Insights into finding and keeping good people


3 min read

Employee market insights What employees are looking for Setting up for success Additional resources

Employing someone new is a critical business decision. The right person will add value to your team and your business. The wrong person will add workload and stress. Knowing what matters to employees in New Zealand and understanding the job market will help you attract the right individuals to your business. This, in turn, ensures a strong team on your farm and contributes to building a robust talent pool for the dairy sector’s future.

Running a good recruitment process is a critical step in finding “the one”, however this may not be enough on its own. Demographic changes, immigration policy fluctuations, competition from other farms, and more importantly from other sectors are influencing our ability to find good people. Understanding the changing environment is a good first step in designing roles and terms and conditions of employment that will help you attract high quality people ahead of the competition.

Employee turnover is an inevitable cost to any business. The goal is to minimise unexpected turnover to allow you to plan and keep your business running smoothly. The benefits to keeping and developing your team are:

  • A more enjoyable work environment.
  • The team functions better.
  • Reduced turnover in the team.
  • Reduced hours and fewer late finishes.
  • Increased ability for the team to get onto the important rather than just the urgent jobs.
  • Improved personal wellbeing and job satisfaction.

Employee market insights

Finding quality employees is increasingly challenging due to a decline in the number of working age New Zealanders. This shortage affects many sectors nationwide, intensifying competition for talented people. Rural areas find it even tougher as young people gravitate toward urban living, a trend echoed around the world.

Demographics are changing within New Zealand and we know that:

  • By 2048 the average age in New Zealand will be 6.5 years older than today.
  • The 20 – 30-year-old age group (a significant part of the dairy workforce) has been steadily declining over the last 10 years.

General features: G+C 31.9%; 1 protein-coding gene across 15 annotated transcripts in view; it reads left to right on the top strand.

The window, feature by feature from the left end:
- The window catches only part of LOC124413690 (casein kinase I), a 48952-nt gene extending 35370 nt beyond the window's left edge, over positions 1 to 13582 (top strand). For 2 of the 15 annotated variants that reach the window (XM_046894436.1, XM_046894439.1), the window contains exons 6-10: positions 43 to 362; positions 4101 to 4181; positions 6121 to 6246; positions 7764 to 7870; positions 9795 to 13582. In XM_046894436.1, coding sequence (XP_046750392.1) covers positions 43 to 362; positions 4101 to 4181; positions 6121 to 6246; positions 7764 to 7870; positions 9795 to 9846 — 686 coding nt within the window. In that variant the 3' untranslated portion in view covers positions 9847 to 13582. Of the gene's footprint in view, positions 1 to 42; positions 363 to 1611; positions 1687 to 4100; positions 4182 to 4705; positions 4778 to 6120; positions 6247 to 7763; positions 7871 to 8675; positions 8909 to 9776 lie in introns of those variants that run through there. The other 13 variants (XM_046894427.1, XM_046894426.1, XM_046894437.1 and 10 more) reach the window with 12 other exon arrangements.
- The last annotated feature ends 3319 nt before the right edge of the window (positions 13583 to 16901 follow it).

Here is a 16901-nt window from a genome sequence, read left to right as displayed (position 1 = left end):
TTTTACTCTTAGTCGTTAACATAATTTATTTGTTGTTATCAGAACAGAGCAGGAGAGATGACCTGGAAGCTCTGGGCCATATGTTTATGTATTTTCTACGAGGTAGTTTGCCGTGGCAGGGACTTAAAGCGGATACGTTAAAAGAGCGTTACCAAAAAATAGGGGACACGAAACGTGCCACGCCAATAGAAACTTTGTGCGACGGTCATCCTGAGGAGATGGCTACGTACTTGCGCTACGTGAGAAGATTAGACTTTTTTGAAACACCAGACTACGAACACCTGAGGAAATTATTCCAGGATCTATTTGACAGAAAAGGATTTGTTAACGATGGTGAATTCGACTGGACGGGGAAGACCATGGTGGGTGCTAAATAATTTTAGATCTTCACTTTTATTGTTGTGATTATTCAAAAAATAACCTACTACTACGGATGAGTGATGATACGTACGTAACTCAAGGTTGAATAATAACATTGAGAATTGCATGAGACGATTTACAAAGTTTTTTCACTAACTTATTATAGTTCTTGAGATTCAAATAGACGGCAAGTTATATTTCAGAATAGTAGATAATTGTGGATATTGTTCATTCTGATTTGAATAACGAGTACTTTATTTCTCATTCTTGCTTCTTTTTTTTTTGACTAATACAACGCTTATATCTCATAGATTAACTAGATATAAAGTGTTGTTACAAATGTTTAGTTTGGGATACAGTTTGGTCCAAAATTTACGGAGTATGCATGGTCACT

• Population changes are expected to vary widely by region with most growth focused in urban centres.

These locked-in demographic changes challenge dairy sector employers to adapt their businesses and design roles that will be attractive to a more diverse workforce.

If the dairy sector can get this right, we can improve our ability to keep and grow our share of the workforce.


Reliance on immigration has risks

It’s unlikely that we’ll ever have the social approval needed to allow the level of immigration required to fill all the gaps in the labour market. We must also acknowledge that immigration policy will flex with changes in the New Zealand economy. A higher unemployment rate will typically see immigration policy tightened making it much harder to bring in international workers on visas. Relying entirely on immigration to meet your employment needs is therefore a risky approach. You can mitigate that risk by designing your business to appeal to individuals from diverse backgrounds.

What employees are looking for

Good people have choices when looking for a job so farming businesses need to put their best foot forward to stand out from others. As dairy farmers we are used to thinking about how we compete for employees with the farm down the road, however the changing nature of the population and the sector means we must think more broadly about how we compare to options outside the sector.

Every person is unique and will seek different things from a job. However, everyone wants fair remuneration for their skills, a safe work environment, a good manager, and good team culture. Without offering such an environment and leadership to your team, retaining them might prove challenging.

DairyNZ researched how the dairy sector could attract more job seekers by interviewing individuals not currently employed in our sector, whom we believe would suit farm assistant roles. The key insights were:

  • Higher pay means more applicants. This means the pay rate needs to be stated up front and be easily comparable with other roles, making hourly rates a valuable tool. You can use the competitiveness calculator to assist with this.
  • People are prepared to work longer hours, but they want the ability to choose and to be paid at a competitive rate for every hour they work.
  • Reliable and reasonable rostered days off are crucial.
  • Early starts are not particularly attractive, so either a premium generally needs to be paid or the structure of the working day changed.
  • A good team culture is critical. It is as important as the hours worked.
  • People want a great boss and career opportunities. Farm location matters less than you think. The factors above are more important.

Setting up for Success

Take a look at the Finding and Employing Good People section to understand how the New Zealand workforce is evolving, potential future changes, and ways to adapt your business to compete with other farms and other sectors. This will set you up well for recruiting, onboarding, and keeping the right people in your business.

To attract and retain good people farm businesses need to:

You can also reach out to the below sector partners who can provide support in this area:

Last updated: May 2024

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